“A New Year’s resolution is something that goes in one year, and out the other.” -anonymous
Another year begins and students return from vacation with a list of resolutions, putting the average to-do list to shame. Rather than becoming overwhelmed and kicking this vital list to the waste bin by the end of January, following a simple but effective plan of action can help turn New Year’s goals into reality.
Whether it’s shedding those unwanted holiday pounds packed on by grandma’s sweet potato pie or devoting an extra hour each week to studies for a higher GPA, New Year’s resolutions often become more of a hindrance than a help without dedication and a simple formula for success. Those little reminders of failed resolutions can actually add to the winter blues that strike between the holidays and spring.
According to psychologist Lynn Bufka on the American Psychological Association website, “Setting small, attainable goals throughout the year, instead of a singular, overwhelming goal on Jan. 1, can help you reach whatever it is you strive for. Remember, it is not the extent of the change that matters, but rather the act of recognizing that lifestyle change is important and working toward it, one step at a time.”
Small, realistic goals spread throughout the course of a year have a better chance of being achieved successfully.
“My New Year’s resolution list usually starts with the desire to lose between 10 and 3,000 pounds.” -Nia Vardalos
Start with small, easily attainable goals as a warm up. If the resolution is to exercise more, begin by hitting the gym three days during week one and increasing the amount over time rather than aiming for an Olympic medal right out of the starting gate. If dieting is a goal, replace that usual
Pop Tart with some low fat yogurt and fruit at breakfast.
It takes 30 days to develop a new habit, so thinking that a behavior can be changed overnight will only lead to frustration. Set smaller time frames with smaller goals to avoid getting stressed out and throwing in the towel early on. If possible, write out a timeline and expectations one month at a time and be sure to record even the smallest success as a way of building up steam for more to come.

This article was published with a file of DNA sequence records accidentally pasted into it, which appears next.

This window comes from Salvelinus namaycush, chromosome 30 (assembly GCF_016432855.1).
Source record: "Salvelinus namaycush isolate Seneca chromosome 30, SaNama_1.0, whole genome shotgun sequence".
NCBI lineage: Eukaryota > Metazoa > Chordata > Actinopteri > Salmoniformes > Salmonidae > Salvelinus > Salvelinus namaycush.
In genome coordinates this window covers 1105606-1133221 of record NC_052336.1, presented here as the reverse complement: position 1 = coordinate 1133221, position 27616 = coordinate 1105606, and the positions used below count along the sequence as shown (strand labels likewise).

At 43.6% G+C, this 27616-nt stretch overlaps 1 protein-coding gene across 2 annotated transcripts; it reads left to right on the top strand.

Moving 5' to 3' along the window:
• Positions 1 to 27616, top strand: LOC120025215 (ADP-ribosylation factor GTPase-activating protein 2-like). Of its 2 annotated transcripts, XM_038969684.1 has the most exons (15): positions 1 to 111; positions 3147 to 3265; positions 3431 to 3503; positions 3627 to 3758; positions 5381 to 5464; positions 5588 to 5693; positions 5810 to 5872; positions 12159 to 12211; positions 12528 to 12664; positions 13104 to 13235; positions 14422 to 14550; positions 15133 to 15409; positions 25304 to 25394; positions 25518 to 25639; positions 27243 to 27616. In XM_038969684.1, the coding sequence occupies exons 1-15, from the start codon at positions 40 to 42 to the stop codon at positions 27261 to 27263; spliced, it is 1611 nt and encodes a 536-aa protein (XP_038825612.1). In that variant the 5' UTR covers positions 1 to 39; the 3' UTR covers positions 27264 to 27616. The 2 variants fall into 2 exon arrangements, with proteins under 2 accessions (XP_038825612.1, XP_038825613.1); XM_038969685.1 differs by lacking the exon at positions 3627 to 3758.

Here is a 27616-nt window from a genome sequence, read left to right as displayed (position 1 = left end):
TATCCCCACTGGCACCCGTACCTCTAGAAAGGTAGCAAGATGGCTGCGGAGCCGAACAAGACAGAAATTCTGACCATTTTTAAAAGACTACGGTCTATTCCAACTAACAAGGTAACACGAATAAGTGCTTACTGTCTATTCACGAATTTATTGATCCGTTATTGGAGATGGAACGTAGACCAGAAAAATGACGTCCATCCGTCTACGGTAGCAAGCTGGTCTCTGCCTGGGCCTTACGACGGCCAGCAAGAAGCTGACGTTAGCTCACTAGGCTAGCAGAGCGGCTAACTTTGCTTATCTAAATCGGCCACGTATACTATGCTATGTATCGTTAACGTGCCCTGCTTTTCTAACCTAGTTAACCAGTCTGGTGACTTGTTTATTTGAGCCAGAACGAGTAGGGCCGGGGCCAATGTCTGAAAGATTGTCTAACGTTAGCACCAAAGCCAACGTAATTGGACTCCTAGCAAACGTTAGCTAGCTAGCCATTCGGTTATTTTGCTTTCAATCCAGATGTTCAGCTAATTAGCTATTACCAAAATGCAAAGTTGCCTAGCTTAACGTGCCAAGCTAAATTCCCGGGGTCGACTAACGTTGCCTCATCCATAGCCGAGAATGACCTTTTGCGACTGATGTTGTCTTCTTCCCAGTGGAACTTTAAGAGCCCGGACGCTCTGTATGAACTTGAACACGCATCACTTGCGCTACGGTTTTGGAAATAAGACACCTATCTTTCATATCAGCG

“May the New Year bring you courage to break your resolutions early! My own plan is to swear off every kind of virtue, so that I triumph even when I fail!” -Aleister Crowley
While everyone has one or two personality traits they wish to improve on, getting overwhelmed with resolutions that micromanage every aspect of an individual’s life will only lead to failure. Write out a mini-list of bullet points for future change and focus on one or two at a time instead of trying for
an extreme makeover.
Getting others involved in the goal is an excellent way to stay on track. Talk to friends and family about the goal, brainstorm ways to achieve it with like minds and be sure to share small successes.
Support groups for common resolutions already exist and will not only place an individual in the right environment for success, but may also bring new friends and experiences as a bonus. From diet and exercise groups to professional assistance with addictions, there is a group for almost
every possible resolution. If one cannot be found in the area, consider starting one.
“This year, let’s resolve to make better bad decisions” – Someecards
It is important to remember as resolutions are made and steps taken to reach the goal that no one is perfect. Instead of expecting perfection, focus on the successes made and be realistic in judging whether or not a plan for change is working. It is normal and perfectly acceptable to have a few hiccups along the road to success. No plan is set in stone and it is essential to stay flexible and roll with the punches.
The key when a mistake is made along the way is to keep pushing forward. Missing a gym day is no reason to give up on the goal of exercising more and that one sneaky cupcake isn’t enough of a reason to stop dieting. So at the top of the resolution list this year, make it a point to let the little mistakes go and keep moving towards goals.
Does anyone else notice how there are ZERO specifics ...